2012 – The Sights of London

June 28- July 7, 2012

I actually made 3 trips into London during this visit.  The first was on a drizzly Sunday; the one day you can drive in central London without paying a congestion tariff.  We started out early and once reaching River Thames followed it on to London.  We saw the wharf (Rotherhithe) from which the Mayflower sailed and the clipper ship, Cutty Sark in Greenwich before stopping at Dickens Inn on St. Katharine’s Docks for drink and lunch.  We met some former Lagos expats and enjoyed catching up.  We then traveled on to London stopping to walk across London Bridge and see the Tower of London.  Back in the car past the London Eye, St Paul’s Cathedral to Trafalgar Square and to The Mall, however, the Mall was closed to vehicular traffic in preparation of the Olympics.  So we continued past Westminster Abbey and St James Park to Buckingham Palace.  Despite the rain and grey skies there were lots of tourists even though the Queen was not in residence.  That is when we discovered the Palace would be open to the public for 7 days only while I was in town.  So we booked tickets to see the Palace on the upcoming Friday.


Cutty Sark

A Cockney Pearly King and his cab.

London Bridge ready for the Olympics.

The tower of London.

Admiralty Arch

 Big Ben


The London Eye also known as the Millenium Wheel

The second trip was by train from Wadhurst to Charing Cross, about an hour’s trip.  The purpose was to take in a matinee and we chose Ronald Dahl’s Matilda which was at the Cambridge Theatre.  It was a truly delightful production, so enjoyable.  We took a quick walk through the Coventry Garden Market before the show.   We also did a quick stop at the National Portrait Gallery to check out the royal family exhibit.  We finished the day with a Chinese dinner in Chinatown.

Charing Cross Train Station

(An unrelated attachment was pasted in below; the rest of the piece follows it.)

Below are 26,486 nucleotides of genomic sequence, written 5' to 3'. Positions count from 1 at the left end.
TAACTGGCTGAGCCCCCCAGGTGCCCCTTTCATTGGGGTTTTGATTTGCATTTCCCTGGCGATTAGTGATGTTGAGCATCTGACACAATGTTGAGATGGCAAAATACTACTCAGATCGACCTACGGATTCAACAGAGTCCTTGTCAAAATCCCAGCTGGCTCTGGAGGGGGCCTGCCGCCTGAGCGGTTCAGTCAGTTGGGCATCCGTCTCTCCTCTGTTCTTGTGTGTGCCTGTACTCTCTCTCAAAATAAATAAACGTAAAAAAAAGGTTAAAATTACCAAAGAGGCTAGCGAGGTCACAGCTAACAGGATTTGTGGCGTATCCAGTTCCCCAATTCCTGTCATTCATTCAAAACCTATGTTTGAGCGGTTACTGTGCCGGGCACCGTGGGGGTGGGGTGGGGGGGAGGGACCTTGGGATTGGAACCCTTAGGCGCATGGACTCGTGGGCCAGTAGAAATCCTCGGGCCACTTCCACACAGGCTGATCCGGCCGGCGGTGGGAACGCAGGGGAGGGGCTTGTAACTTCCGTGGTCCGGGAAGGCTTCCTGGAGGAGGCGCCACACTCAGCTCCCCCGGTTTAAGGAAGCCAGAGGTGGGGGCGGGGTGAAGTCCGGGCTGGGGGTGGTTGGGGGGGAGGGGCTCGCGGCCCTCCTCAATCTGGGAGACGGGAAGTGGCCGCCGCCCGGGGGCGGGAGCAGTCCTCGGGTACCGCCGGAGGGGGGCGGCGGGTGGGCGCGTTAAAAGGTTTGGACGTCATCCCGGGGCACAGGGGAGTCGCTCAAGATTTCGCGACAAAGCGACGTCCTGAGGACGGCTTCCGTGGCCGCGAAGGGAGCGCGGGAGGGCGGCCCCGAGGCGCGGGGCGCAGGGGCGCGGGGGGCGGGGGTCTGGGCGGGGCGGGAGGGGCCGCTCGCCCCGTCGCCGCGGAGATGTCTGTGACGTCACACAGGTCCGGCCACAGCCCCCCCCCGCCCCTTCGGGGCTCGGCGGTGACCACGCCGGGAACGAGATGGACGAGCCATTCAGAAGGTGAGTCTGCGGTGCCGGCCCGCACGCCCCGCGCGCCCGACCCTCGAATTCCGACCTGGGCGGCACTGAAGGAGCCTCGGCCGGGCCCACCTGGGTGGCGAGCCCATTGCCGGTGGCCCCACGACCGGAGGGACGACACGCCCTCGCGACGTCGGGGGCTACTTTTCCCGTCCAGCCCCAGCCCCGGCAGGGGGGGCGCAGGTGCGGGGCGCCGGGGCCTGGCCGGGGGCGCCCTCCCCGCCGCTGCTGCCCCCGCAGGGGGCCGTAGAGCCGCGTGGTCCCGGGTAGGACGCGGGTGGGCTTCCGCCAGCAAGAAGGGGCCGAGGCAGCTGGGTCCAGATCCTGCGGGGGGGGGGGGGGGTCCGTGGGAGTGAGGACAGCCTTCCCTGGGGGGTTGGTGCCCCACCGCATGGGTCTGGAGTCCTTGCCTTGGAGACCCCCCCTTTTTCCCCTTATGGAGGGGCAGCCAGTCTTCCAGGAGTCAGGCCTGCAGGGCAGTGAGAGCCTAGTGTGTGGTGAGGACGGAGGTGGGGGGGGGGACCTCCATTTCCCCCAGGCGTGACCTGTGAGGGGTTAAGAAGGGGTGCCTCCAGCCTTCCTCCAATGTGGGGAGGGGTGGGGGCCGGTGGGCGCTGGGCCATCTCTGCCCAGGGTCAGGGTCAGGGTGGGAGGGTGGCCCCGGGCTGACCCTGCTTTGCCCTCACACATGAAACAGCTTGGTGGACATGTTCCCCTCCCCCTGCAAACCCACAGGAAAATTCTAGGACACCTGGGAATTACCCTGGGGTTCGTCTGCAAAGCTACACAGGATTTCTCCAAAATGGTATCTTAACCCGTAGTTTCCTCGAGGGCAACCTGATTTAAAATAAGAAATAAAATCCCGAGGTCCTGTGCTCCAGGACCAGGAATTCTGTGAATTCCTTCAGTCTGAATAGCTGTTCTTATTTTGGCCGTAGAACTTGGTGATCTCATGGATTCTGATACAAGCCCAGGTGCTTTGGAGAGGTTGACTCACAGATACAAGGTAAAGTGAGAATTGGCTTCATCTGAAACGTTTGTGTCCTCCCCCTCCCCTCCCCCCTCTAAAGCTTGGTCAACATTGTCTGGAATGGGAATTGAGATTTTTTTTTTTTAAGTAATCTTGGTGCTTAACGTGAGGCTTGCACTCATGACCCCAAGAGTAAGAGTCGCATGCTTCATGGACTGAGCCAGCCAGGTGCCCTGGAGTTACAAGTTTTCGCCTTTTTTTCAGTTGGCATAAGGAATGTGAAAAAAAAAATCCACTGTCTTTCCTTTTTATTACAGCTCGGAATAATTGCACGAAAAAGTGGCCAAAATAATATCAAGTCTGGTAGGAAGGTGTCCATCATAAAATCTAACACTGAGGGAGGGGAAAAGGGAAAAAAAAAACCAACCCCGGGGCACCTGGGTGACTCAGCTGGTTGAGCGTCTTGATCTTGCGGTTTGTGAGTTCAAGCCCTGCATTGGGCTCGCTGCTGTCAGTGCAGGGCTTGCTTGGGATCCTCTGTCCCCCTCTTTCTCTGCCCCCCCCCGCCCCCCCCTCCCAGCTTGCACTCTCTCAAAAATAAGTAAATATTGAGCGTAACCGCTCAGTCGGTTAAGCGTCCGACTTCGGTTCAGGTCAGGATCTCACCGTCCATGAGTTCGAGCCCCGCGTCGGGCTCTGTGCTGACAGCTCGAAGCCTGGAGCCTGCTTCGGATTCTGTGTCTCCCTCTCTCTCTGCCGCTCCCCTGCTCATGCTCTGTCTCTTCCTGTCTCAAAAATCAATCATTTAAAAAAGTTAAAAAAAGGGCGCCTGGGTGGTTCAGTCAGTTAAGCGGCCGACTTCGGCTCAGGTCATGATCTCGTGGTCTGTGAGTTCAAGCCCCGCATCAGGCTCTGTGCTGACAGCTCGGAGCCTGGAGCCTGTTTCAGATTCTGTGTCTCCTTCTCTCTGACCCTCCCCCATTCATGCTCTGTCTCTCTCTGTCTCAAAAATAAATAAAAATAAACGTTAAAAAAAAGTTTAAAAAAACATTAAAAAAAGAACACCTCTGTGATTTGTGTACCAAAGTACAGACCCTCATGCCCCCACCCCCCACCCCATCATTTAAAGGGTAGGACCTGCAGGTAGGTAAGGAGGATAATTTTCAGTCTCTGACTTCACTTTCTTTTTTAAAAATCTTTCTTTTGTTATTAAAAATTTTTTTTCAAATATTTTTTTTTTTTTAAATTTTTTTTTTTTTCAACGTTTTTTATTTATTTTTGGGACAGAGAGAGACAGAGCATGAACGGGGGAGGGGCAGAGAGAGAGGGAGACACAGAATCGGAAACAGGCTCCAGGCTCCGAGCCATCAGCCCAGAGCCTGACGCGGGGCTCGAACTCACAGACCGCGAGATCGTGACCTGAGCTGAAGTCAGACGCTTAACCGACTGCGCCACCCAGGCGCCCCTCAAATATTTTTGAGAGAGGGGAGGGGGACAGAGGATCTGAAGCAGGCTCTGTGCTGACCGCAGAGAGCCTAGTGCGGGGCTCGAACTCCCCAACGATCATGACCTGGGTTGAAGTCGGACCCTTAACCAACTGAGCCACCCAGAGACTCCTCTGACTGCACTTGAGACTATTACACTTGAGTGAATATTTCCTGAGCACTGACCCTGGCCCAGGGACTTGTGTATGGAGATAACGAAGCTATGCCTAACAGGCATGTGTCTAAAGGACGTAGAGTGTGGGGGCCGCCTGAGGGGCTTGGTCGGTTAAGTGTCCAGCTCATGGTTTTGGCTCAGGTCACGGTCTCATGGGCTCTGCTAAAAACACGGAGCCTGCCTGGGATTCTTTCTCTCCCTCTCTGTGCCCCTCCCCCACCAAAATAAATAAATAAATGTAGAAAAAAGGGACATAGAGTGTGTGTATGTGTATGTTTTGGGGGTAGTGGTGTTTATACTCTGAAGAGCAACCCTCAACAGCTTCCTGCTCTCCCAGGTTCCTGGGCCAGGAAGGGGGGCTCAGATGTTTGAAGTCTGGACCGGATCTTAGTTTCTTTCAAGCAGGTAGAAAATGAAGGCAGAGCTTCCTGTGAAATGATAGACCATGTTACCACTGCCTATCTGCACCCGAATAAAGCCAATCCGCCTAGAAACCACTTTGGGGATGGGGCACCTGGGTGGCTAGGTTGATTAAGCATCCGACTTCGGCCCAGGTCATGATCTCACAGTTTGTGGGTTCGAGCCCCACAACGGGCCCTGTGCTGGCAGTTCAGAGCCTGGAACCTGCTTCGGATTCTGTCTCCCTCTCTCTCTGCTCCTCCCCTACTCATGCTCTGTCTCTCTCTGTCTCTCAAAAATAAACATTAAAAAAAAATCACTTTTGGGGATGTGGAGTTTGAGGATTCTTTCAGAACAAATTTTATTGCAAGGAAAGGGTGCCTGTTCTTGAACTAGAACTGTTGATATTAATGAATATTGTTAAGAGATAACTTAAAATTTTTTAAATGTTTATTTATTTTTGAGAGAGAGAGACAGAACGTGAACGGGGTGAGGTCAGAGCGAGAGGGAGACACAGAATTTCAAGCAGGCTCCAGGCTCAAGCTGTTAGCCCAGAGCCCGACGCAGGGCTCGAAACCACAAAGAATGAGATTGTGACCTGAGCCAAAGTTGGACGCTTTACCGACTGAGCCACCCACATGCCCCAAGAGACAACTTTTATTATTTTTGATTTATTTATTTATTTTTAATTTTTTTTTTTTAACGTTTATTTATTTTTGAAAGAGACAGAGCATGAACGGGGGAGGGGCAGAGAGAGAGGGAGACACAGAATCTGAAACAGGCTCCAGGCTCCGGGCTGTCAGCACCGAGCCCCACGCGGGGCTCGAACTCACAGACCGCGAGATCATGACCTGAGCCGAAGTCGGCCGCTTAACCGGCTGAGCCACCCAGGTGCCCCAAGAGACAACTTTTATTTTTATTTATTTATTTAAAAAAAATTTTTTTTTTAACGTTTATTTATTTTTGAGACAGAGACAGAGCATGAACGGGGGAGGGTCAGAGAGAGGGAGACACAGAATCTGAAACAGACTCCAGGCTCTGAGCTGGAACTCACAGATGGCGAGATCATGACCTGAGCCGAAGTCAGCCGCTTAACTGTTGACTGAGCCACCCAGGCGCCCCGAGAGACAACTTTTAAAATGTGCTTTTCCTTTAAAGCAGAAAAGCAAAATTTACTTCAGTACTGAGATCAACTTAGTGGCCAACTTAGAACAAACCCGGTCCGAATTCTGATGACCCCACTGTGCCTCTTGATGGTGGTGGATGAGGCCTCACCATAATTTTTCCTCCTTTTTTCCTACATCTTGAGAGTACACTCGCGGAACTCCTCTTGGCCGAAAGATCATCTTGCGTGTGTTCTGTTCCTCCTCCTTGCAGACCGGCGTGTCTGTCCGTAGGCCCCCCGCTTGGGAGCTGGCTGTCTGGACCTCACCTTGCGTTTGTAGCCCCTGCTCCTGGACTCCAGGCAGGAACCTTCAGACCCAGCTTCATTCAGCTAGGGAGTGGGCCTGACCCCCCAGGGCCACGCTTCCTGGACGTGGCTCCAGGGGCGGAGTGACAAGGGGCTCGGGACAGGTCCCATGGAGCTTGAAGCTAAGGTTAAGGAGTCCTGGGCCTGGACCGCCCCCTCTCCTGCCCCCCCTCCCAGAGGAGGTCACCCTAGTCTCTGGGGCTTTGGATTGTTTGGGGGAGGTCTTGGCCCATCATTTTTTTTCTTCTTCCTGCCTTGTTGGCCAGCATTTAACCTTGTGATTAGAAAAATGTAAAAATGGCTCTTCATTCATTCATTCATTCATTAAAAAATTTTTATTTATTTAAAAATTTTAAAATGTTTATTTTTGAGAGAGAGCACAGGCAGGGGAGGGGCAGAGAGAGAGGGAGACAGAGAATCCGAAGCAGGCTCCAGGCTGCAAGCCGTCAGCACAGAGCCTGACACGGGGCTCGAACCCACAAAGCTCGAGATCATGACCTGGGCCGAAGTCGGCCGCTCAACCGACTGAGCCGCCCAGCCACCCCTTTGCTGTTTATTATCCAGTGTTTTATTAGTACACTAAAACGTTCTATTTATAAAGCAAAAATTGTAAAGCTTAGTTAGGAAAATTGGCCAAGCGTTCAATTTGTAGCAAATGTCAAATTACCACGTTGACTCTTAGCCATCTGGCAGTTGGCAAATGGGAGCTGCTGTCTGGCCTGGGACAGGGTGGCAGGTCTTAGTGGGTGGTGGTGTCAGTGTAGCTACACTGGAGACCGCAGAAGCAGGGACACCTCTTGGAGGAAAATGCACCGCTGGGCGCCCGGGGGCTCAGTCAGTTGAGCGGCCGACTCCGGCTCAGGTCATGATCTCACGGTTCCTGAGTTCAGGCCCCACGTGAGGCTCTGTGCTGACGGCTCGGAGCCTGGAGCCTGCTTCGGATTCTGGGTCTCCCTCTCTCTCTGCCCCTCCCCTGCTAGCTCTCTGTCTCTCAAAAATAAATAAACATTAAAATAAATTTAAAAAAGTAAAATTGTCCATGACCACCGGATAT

Showing Great Britians colors for the Olympics


Trafalgar Square

The third trip was also by train for a Day Out at Buckingham Palace.  We would see the Queens Gallery exhibit about Leonardo de Vinci.  Next we toured the Mews or what is the garages and stables of the Palace.  We saw the carriage Prince William and Katherine used in their wedding.  Since the Queen was out of town so were all of her horses but 2, they were to pasture for Holiday. Then we entered the Palace to see several of the state rooms and an exhibition of the Queens diamonds (in commemoration of the Queens Diamond Jubilee).  It is an awesome beautiful place, yet a working place as these were the rooms’ where the Queen greets and meets with visiting dignitaries.   But also these rooms display several of the Queens works of arts.  Unfortunately, no is allowed to take photos in the Palace, as it is not only where the queen works but where she lives.  The tour covers the first and second floor ending in the Palace Gardens. I feel so privileged to have had the opportunity to visit the Palace. London is a wonderful place to visit!

The famous kissing balcony of Buckingham Palace.
One of Queen Elizabeth’s carriages stabled inthe Mews.


                                The rear lawn of Buckingham Palace!

London 2012 – Canterbury & Kings Week

June 2012